Pakistan occupies a rather peripheral place, in the South African mind, to its much larger neighbour India, an old traditional friend of this country. In an effort to bring Pakistan more into SA’s focus, the SA Institute of International Affairs (SAIIA) held a seminar on the country last week in Johannesburg. It focussed on the topical issues of Pakistan’s role in the war against terrorism, its difficult relations with India and its relations with SA, including a possible role for Pretoria in helping to resolve Pakistan’s dispute with India over Kashmir, possibly the main cause of tensions between the neighbours.
The Pakistan and Indian participants, unsurprisingly, differed pretty diametrically on all these issues. Pakistanis largely saw the militant Islamic extemism in their northwestern areas as something which had spilled across the border from Afghanistan and which they had been fighting since long before 9/11 – contrary to the conventional view that it was only the US which had pressured them to do so after that..
The Indians, however, tended to see the Taliban-extremism of Afghanistan as something which “the whisky-swilling generals” of Pakistan, as one of them called them, had deliberately stoked, partly to justify their hold on power and their lucratic exploitation of the heroin and opium cross-border trade.
Likewise, they saw the Pakistani military’s grip on power as the chief source of regional instability..
The Pakistanis instead attributed the latter squarely to what they saw as India’s thwarting of the nationalist aspirations of the Kashmir people.
These different understandings of the underlying problems also influenced very different views on a possible role for SA in resolving tensions between them. The Pakistanis mostly thought SA could play a role, likening the Kashmiri struggle for independence to SA’s liberation struggle, an experience which could help inform a possible SA mediation.
The Indians – who have made it very clear that Kashmir can only be resolved directly between them and Pakistan – had a much limited notion of a role for SA, at most drawing on their own experience of democracy, to persuade Pakistan that democratic rather than military rule was the only way to stability –internal and regional – and development.
An Indian participant noted that the Kashmiri and other issues between the two countries had virtually terminated normal commerce between the two countries,to the detriment of both, especially much smaller Pakistan itself.
He rather annoyed the Pakistanis by suggesting that they stop “obsessing” about Kashmir, that they leave it alone to sort itself out (somehow) and normalise trade and other relations with India in the meantime.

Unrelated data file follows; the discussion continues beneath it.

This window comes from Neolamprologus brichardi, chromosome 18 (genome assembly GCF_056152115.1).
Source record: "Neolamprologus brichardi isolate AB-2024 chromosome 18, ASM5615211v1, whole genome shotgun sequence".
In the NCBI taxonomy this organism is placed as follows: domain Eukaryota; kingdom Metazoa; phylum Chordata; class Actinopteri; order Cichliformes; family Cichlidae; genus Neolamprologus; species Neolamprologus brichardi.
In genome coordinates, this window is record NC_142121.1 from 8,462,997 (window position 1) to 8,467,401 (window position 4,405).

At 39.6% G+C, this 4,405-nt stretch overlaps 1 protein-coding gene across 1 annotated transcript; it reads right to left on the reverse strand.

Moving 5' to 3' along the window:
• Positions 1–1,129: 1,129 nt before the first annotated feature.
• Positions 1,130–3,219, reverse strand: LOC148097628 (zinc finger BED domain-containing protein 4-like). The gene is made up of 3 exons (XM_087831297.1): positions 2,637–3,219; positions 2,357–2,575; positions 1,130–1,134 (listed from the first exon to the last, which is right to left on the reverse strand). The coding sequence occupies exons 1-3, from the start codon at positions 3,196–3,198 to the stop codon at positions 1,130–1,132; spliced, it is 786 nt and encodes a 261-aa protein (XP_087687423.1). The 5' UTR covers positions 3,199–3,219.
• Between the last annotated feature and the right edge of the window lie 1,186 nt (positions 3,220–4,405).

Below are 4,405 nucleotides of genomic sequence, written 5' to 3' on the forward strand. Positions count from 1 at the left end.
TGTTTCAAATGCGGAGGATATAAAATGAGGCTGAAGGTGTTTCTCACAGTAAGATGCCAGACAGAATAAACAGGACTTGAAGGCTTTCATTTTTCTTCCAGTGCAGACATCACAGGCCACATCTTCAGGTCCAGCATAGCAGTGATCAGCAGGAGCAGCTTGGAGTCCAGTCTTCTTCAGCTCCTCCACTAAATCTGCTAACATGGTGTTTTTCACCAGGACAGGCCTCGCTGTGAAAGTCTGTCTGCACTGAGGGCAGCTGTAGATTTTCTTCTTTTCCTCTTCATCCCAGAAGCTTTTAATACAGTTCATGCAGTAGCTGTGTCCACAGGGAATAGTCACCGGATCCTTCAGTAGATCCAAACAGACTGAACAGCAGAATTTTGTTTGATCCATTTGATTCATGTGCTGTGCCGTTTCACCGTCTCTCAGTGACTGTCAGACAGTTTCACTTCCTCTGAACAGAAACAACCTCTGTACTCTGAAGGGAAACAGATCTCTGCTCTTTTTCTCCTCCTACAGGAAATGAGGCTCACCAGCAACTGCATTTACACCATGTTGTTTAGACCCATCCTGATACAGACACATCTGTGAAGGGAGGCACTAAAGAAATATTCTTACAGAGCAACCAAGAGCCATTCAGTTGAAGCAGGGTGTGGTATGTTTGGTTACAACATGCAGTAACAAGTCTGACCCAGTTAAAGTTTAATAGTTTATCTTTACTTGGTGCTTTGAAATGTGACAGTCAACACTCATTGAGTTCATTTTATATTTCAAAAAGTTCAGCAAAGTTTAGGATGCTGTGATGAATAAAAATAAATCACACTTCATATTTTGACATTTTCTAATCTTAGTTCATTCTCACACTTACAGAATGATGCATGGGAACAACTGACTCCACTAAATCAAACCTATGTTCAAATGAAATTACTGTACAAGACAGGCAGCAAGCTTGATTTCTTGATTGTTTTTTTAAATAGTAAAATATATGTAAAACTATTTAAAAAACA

That suggestion, though provocative, had an interesting echo across the other side of the continent in Cairo this week at a seminar organised by the Johannesburg-based Brenthurst Foundation and Germany’s Konrad Adenauer Foundation on the lessons which other countries could offer Africa on how to benefit from globalisation.
Ashfaque Khan, a senior Pakistani government official, pointed out that his county had only really begun reaping the benefits of globalisation after President (and General) Pervez Musharraf seized power in a military coup in 1999.
That was because Musharraf, forcefully and efficiently, implemented the necessary policies of opening up and integrating Pakistan into the global economy which civilian governments had been unable to implement.
The economy was now growing at 6,8 percent, compared to 4 or less before. The Cairo conference was most notable for revealing just how many other countries around the world, apart from Pakistan, which had managed to sustain quite high growth despite conflict or other political tensions.
So the Indians at the SAIIA conference were both wrong and right. Right to suggest that the Kashmiri tensions need not – at least in commercial terms – impede normal commercial relations between Pakistan and India.
Wrong, however, to suggest that the military government in Pakistan was an inherent impediment to the country’s development.
This is also a lesson for Africa but that will be the subject of another column.
By Peter Fabricius
Diplomatic Bag column
17 November 2006, The Star